Guest Blogger: Zac Caudell. Zac is the husband of Dawn, the father of two boys, and the reigning Graystone Cornhole Champion.
What comes to your mind when you hear the word “praise”? For me, I think of an act that I do towards someone else: praising my wife for her valiant effort in killing a spider; praising my son for successfully using the bathroom without getting anything on his hands; or, praising God that I’m not as bad of a driver as that guy who just cut me off. I also think of praise and worship time at church where we sing “praise” songs. Various Psalms come to mind:
Ps. 47:6 For God is the King of all the earth; sing to him a psalm of praise.
Ps. 48:1 Great is the Lord, and most worthy of praise.
Ps. 103:1 Praise the Lord, O my soul; all my inmost being, praise his holy name.
While praising God and singing praises to Him are worthy and wonderful pursuits, there is another type of praise that we often fail to think about. I first learned about this praise as a young boy. Growing up there wasn’t much that I needed to sustain me: the trusty companionship of my dog and a lovingly prepared meal from my mom were plenty to get me through life at a young age. However, there was one thing that I could not have lived without: the attention of my father. Whether I was riding my bike, climbing a tree, or shooting a basketball I needed to know that my dad was watching. Otherwise, what was the point of doing any of that stuff? Not only did I need his attention while I did something, but I also needed to hear that I was good at it. I needed his praise. Praise and encouragement from him were what motivated me to do things I wouldn’t have tried otherwise; whether it was climbing higher in a tree or mustering the courage to step out of my comfort zone in order to accomplish something great.
We need this same type of praise from our Heavenly Father. In fact, we need to actually seek it out. As imperfect humans, we need praise and affirmation to make it through life and if we don’t seek it from God then we will look for it elsewhere; namely from other people. There’s obviously nothing wrong with giving praise to people but when we look for praise from others then we start to get ourselves in trouble.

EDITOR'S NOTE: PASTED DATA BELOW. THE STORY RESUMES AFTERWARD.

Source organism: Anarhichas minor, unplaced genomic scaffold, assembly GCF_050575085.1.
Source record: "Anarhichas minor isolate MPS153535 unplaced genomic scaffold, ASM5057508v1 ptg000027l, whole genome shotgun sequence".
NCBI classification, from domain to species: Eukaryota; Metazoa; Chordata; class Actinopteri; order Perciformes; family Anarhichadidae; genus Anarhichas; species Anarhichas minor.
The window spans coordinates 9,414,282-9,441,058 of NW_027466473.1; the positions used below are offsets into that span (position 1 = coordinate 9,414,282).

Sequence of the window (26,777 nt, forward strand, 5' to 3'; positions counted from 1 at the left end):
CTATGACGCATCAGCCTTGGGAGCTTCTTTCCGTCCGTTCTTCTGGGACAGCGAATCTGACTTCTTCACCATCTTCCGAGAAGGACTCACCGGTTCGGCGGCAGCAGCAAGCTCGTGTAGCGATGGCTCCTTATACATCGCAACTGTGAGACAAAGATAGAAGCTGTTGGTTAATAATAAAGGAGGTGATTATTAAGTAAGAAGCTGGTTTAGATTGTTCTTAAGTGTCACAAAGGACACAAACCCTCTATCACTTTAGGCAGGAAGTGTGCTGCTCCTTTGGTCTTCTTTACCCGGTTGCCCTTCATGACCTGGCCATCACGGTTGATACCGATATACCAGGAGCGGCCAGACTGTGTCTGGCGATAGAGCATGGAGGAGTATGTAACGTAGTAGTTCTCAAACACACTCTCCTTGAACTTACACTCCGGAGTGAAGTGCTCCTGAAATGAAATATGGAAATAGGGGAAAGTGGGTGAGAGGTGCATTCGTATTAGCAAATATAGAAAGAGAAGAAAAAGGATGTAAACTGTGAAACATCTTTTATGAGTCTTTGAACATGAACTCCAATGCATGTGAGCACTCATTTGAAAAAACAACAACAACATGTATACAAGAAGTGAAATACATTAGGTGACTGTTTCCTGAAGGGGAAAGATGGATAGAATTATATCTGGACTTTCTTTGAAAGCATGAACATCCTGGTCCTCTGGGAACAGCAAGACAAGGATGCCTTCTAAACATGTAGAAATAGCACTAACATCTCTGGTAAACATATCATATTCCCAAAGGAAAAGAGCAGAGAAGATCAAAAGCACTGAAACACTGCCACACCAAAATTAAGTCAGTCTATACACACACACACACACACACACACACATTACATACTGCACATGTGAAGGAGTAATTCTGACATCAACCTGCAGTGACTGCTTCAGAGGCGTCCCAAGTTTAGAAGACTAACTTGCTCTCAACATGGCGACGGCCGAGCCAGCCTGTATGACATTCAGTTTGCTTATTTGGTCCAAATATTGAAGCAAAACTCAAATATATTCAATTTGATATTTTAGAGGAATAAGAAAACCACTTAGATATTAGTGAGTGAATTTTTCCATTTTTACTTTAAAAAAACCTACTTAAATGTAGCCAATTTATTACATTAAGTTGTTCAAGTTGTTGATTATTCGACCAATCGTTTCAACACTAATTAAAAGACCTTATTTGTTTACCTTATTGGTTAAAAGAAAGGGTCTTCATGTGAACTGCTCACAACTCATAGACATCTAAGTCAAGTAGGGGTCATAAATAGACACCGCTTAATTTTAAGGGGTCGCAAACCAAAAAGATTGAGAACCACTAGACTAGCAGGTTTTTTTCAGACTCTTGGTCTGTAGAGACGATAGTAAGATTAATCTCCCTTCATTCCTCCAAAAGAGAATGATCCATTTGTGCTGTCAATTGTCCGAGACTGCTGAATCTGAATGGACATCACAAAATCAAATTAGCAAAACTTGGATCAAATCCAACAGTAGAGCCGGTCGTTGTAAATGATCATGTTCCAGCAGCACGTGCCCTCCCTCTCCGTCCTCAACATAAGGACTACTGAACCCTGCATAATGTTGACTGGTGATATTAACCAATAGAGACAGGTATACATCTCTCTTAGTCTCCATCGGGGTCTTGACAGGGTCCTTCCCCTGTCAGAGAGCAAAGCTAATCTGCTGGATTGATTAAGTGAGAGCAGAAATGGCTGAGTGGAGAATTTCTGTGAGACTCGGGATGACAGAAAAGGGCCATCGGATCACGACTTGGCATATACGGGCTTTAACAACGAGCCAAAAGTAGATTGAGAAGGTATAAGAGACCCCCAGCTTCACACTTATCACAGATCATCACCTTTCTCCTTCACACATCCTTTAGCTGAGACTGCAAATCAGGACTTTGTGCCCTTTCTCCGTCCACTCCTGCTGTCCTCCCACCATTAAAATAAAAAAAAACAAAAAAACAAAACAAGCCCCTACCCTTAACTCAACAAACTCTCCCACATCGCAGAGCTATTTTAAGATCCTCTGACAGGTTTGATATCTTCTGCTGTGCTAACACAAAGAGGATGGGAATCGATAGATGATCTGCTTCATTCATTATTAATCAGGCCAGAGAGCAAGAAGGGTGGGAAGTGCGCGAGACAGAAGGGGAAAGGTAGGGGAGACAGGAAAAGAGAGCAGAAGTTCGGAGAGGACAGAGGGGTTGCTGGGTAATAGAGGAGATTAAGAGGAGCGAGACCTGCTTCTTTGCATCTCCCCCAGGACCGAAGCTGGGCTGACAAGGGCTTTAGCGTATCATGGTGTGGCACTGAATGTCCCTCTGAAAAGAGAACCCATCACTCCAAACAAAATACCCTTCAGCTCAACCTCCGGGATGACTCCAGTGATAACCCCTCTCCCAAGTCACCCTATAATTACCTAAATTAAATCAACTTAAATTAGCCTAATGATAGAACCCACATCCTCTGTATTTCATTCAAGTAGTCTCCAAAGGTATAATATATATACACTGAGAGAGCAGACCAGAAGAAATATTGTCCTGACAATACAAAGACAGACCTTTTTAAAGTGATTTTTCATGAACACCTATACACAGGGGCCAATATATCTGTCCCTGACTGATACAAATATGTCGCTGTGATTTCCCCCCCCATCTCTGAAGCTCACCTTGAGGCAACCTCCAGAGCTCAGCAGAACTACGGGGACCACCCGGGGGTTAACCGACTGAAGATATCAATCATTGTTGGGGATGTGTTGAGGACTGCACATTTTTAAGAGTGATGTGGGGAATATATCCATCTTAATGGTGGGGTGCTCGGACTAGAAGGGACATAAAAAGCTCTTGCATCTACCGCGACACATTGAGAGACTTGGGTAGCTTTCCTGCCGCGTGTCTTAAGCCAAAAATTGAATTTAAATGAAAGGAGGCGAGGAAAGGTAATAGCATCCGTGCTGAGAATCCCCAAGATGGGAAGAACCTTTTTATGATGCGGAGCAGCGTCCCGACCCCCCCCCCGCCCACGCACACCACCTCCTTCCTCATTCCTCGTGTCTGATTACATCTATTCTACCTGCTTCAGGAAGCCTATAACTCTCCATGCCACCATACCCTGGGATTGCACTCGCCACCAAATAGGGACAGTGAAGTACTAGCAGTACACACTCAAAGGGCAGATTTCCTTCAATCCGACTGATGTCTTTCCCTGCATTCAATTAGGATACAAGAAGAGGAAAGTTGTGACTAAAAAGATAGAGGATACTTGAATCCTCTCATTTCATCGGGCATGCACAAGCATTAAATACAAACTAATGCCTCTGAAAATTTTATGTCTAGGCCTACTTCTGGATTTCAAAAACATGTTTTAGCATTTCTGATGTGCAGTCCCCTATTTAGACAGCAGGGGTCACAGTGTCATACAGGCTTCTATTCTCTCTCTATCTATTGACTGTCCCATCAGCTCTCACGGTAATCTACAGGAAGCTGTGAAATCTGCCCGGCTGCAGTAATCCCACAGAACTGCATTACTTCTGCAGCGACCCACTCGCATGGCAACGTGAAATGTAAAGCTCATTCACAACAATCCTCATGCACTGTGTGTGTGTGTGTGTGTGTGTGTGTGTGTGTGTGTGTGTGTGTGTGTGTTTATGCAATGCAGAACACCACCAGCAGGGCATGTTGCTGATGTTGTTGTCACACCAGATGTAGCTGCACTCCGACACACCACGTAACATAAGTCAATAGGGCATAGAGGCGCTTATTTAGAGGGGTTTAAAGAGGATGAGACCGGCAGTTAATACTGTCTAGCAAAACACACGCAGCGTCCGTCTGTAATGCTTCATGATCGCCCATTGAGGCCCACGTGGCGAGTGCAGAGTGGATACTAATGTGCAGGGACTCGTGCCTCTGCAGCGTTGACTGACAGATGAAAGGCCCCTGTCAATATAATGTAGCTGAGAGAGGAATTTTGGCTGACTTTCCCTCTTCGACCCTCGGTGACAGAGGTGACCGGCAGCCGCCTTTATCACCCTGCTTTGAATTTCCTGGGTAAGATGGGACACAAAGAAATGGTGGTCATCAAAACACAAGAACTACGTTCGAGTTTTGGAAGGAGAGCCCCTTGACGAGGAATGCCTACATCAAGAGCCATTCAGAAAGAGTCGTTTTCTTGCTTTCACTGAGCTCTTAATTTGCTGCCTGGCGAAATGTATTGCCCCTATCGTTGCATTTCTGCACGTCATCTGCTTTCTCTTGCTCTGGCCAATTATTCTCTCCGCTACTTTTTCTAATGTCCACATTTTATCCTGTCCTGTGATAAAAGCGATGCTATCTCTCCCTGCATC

In John 5 the Jews approach Jesus in order to persecute Him. Jesus addresses their unbelief and then remarks in vs. 44: “How can you believe if you accept praise from one another, yet make no effort to obtain the praise that comes from the only God?” Jesus is quick to point out their self-serving nature and how they rely on human praise. This fixation on what others think about them causes them to miss the whole message of the gospel, which happens to be standing right in front of them.
Later, in chapter 12, we see that some Jews are starting to understand who Jesus is and believe. Verse 42 tells us that even some of the big shot leaders in the synagogue are believing. However, we learn that they would not confess their faith because they were afraid of getting kicked out of the synagogue. Verse 43 reveals that, “They loved praise from men more than praise from God.” They were afraid of what the Pharisees would think if they confessed their belief. This fear kept them from being bold about their faith.
How often do we pass up a chance to share the gospel because we are too worried about what man thinks? Or because we want praise from someone rather than The One? Let’s seek praise from our Heavenly Father and let it motivate us to accomplish great things for His Kingdom.